The Banshees of Inisherin review: 2022’s funniest and darkest comedy



The Banshees of Inisherin is a return to familiar territory for writer-director Martin McDonagh: it stars as a witty sequel to his 2008 dark comedy-thriller In Brugge. This film, McDonagh’s feature debut, stars Colin Farrell and Brendan Gleeson as hitmen hiding in a version of Bruges designed to look like a Catholic purgatory. Farrell and Gleeson also lead Banshees, another fun and clever tale driven by existential dread. This time around, they play much simpler men – a farmer and a musician, respectively – but they have the same angst as their assassin counterparts, resulting in a film that maintains a spiritual hold on its audience, despite the lovely setting.

Finally, McDonagh (more recently the writer-director of Three billboards outside of Ebbing, Missouri) attempts to ground its abstract mortality themes in the literal details of the story, causing the tension to dissipate. But the film is such a rich and emotionally detailed text that not sticking on landing is only a minor mark against it.

Shot on the Irish islands of Inishmore and Achill – which stand in for the fictional island of Inisherin – the film is both timeless and picturesque. Angelic chorus notes mark the opening scene, which follows Pádraic Súilleabháin (Farrell) on a routine walk along the lush paths of Inisherin in the early 20th century. He asks his friend Colm Doherty (Gleeson) to invite him to the local pub for a pint, as per their usual routine. But the picturesque vision of paradise does not last. Without spending a single moment on their backstory, McDonagh paints a vivid portrait of a friendship that has inexplicably crumbled, as Colm has decided – seemingly overnight – that he wants absolutely nothing to do with Pádraic. , and he’s not afraid to be upfront about it.

Pádraic, bewildered by Colm’s sudden rebuffs, can’t help but follow through and keep contacting him, despite everyone’s advice to the contrary. This is where things take a macabre turn. To keep Pádraic away for good, Colm threatens to cut off a finger from his own violin hand every time Pádraic tries to talk to him.

Photo: Jonathan Hession/Spotlight Pictures

Each scene is staged with an eye for emotional repression and an ear for rhythmic dialogue and its subtext about death and what lies beyond – exactly the same driving forces that made In Brugge so captivating. McDonagh remains alert to Farrell’s bewildered attempts to put two and two together. His journey from denial to realization breeds sympathy, as he tries to make sense of a relationship thrown into sudden disarray, and deals with the hidden possibility that closure will forever remain out of reach. Each desperate attempt to find answers is as much about discerning Colm’s motives as it is allowing Pádraic to uncover potential truths about himself. Who among us hasn’t wondered what we did so wrong that made us so worthy of someone else’s wrath?

But even once those cards seem to be on the table, Farrell’s construction of Pádraic continues to work in tandem with McDonagh’s meandering text. Colm, a self-proclaimed artist, prefers to spend time writing music instead of making pointless conversation, although it takes him some time to articulate his true reasoning. In the meantime, Farrell’s performance reflects the nuances of the potential charges and implications of Colm’s cold shoulder. Is Colm too intellectual for Pádraic? Is Pádraic too naive? Was there a slur or a drunken insult that he doesn’t fully remember?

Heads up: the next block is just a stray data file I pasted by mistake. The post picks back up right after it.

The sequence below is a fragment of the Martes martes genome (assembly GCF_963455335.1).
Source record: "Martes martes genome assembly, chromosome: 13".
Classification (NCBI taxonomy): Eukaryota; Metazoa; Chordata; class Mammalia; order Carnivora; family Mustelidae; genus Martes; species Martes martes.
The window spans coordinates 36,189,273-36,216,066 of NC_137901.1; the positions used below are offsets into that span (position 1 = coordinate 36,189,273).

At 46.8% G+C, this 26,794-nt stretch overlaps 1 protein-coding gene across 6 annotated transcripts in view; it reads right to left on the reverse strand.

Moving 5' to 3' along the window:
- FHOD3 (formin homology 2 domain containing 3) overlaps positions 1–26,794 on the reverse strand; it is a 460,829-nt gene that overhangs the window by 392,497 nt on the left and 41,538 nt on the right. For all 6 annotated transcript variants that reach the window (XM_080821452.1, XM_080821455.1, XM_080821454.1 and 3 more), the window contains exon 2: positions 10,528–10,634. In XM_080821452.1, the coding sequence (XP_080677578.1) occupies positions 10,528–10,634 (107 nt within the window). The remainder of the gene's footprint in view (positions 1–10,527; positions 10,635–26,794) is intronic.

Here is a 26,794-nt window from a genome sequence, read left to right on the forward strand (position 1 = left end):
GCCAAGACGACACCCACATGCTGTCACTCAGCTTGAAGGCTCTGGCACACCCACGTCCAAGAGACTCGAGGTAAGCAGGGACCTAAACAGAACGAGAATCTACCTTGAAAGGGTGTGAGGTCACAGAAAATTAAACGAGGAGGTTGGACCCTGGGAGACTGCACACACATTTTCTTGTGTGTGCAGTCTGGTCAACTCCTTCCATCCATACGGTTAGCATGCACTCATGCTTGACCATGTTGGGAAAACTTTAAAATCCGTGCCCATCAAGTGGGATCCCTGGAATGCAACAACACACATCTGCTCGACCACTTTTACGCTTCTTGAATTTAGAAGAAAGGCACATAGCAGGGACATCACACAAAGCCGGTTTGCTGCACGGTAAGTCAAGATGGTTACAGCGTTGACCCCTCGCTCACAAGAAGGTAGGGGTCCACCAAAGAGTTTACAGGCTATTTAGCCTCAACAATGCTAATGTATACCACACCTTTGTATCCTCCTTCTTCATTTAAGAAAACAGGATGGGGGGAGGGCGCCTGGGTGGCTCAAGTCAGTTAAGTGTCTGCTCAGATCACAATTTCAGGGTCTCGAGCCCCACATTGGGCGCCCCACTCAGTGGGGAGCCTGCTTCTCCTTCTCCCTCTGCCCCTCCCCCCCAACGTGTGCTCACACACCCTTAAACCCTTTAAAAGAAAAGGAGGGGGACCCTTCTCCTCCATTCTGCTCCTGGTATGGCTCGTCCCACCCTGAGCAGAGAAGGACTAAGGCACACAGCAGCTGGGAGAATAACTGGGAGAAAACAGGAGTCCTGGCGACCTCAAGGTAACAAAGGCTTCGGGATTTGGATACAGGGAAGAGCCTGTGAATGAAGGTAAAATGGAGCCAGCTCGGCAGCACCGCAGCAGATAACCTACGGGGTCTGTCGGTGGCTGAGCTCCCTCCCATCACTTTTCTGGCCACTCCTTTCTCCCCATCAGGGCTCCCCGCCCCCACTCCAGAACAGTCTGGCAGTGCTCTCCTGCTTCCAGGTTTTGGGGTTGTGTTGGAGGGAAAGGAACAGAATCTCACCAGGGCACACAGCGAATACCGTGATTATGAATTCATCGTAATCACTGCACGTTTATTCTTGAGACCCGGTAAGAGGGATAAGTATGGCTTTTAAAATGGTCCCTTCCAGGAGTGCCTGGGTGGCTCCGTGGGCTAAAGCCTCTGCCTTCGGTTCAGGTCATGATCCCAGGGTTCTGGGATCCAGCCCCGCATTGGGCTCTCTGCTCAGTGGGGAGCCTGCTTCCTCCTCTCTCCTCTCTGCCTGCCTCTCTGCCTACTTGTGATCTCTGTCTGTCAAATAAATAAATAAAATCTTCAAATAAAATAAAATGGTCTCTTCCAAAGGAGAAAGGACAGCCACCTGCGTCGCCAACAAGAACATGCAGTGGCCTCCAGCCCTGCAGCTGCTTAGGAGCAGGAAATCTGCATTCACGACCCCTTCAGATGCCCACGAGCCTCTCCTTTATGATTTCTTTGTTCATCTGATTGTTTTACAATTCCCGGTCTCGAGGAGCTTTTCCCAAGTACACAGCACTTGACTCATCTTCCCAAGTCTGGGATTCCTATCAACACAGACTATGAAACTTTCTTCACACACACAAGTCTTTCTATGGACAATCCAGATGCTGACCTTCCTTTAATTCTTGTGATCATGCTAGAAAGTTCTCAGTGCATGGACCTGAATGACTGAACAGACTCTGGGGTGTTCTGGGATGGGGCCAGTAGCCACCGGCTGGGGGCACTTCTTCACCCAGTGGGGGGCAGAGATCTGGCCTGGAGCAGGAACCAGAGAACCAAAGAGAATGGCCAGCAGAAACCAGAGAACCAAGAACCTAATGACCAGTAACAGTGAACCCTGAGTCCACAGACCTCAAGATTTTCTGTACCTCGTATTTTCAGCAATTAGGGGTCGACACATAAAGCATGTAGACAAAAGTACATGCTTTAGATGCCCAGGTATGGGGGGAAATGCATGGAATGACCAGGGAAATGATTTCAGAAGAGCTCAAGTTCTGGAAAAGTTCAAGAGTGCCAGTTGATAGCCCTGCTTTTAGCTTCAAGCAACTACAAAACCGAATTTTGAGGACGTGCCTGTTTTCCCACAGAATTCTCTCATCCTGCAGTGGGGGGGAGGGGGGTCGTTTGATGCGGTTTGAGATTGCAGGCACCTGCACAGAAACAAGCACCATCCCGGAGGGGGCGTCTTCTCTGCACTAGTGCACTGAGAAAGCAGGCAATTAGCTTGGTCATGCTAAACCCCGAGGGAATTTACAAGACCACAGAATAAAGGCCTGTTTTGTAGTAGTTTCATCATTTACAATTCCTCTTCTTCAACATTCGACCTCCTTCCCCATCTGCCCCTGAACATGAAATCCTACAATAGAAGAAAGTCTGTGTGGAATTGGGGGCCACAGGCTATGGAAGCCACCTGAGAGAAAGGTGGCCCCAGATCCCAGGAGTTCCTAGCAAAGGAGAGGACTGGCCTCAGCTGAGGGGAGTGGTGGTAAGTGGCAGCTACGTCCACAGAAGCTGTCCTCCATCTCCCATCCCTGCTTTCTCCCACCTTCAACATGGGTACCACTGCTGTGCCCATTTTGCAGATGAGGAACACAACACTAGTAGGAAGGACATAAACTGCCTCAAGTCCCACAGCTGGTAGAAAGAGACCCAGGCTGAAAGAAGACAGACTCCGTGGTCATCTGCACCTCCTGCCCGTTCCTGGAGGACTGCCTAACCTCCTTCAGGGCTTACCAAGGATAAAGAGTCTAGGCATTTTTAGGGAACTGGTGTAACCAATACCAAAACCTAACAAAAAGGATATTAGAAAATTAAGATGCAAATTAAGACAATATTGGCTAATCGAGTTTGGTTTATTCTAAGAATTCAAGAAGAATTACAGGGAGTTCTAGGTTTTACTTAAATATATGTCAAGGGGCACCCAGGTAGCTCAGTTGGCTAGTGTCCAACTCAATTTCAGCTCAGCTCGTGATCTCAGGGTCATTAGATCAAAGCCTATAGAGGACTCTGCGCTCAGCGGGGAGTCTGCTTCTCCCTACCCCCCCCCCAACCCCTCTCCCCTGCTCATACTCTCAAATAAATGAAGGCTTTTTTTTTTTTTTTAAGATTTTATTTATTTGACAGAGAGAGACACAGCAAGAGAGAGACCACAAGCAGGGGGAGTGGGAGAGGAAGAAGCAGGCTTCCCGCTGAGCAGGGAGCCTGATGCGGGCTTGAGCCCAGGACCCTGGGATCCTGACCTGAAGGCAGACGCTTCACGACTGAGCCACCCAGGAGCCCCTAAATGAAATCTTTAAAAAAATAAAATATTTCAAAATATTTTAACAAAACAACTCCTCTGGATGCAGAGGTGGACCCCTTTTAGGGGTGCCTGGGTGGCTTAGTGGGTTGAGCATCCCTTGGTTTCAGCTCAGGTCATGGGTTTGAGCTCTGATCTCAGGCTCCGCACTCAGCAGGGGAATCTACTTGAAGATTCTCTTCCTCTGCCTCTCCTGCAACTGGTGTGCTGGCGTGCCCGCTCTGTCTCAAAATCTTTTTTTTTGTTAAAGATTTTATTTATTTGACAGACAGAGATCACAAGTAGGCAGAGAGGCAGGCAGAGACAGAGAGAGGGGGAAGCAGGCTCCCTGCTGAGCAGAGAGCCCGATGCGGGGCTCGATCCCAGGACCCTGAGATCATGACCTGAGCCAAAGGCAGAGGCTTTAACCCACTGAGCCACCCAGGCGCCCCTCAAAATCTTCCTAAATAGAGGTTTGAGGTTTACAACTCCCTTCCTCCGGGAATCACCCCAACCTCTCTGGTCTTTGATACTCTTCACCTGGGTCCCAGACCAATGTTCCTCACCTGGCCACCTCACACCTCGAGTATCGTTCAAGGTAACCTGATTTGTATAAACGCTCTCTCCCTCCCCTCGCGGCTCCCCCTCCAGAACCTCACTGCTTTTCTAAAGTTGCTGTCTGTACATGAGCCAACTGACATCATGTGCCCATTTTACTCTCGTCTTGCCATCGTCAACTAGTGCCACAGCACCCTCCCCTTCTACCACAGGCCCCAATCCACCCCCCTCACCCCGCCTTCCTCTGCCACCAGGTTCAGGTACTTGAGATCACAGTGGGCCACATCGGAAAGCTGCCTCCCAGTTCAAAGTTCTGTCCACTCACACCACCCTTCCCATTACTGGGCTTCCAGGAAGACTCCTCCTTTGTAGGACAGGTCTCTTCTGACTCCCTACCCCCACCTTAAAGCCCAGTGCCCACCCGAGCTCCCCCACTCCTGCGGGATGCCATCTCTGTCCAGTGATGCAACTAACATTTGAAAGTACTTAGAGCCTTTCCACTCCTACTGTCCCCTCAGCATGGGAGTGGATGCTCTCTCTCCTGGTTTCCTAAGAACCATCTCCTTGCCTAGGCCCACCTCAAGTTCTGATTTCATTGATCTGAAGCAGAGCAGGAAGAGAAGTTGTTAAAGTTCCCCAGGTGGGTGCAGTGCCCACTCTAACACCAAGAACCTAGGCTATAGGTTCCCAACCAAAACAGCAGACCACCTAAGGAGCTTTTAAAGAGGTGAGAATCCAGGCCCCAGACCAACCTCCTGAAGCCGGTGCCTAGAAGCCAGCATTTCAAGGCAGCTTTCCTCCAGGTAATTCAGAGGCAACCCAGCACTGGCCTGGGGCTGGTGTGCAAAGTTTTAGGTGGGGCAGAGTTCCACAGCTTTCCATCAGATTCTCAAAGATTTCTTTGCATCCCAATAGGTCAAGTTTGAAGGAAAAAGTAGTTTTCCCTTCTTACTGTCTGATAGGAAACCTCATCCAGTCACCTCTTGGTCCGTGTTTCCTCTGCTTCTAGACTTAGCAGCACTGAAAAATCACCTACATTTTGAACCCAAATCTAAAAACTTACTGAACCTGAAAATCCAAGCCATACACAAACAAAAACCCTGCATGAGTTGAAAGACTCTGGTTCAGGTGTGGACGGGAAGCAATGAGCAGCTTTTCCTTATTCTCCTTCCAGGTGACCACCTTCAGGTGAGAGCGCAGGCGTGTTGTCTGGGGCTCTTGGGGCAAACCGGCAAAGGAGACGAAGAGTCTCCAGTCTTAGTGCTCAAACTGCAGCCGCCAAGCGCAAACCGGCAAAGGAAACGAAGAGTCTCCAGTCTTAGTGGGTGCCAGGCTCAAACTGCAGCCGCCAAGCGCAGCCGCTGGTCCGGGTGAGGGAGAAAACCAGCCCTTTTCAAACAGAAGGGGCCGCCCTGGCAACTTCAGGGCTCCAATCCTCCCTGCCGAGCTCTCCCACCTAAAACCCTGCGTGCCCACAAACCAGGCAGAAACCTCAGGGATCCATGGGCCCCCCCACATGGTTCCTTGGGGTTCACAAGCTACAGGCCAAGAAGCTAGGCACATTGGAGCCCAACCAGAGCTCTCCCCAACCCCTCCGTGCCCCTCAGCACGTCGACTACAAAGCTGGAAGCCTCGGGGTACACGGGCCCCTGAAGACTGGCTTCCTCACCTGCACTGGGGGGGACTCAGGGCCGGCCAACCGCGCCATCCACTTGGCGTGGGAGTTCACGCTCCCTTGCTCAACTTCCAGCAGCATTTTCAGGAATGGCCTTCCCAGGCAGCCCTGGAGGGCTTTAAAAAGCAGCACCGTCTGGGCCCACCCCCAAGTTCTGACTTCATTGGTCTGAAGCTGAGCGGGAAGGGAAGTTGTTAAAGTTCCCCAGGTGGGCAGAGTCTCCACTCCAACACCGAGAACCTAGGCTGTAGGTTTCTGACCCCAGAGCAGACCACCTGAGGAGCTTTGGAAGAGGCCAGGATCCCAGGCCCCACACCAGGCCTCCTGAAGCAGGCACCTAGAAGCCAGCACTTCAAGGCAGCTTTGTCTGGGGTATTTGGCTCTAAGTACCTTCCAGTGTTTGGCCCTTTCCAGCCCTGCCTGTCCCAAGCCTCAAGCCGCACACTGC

Regardless, Farrell’s quiet moments portray Pádraic as an easily amused man who maintains a touching friendship with his farm animals. But Farrell really shines in the way he deepens even the most apparent traits of Pádraic. He layers every idiosyncrasy with a recognizable innocence as Pádraic begins to introspect himself. His conversational dynamism is polite and superficial, but it is enhanced by an apparent inability to string together the right words or connect the dots between two successive thoughts or emotions, even when they are full and rich. He’s always looking, more than the average person should. Then again, despite Colm’s more put-together facade, he’s still looking too. (Frequently at confession at the local church, where he is too dismissive of his talkative priest to find any real enlightenment or personal reflection.)

Pádraic (Colin Farrell) has a passionate heart-to-heart with his sister Siobhán (Kerry Condon) at the kitchen table of their dark little Irish cottage in The Banshees of Inisherin

Photo: Jonathan Hession/Spotlight Pictures

Pádraic’s harrowing quest for answers is an uphill battle, especially when he begins to interrogate the film’s rich tapestry of secondary characters – Pádraic’s educated sister, Siobhán (a measured Kerry Condon), the simple-minded Dominic (Killing of a sacred deer‘s Barry Keoghan, throwing his hat in the ring as modern-day Peter Lorre), and other pub goers, who navigate a fine line between non-confrontational and curious. All seem to get along well with Colm, which leaves Pádraic adrift, wondering if he is really responsible for the fallout. It’s hard not to be won over by Gleeson’s quietly menacing delivery, with harsh whispers that turn even desperate pleas for seclusion into contradictory threats.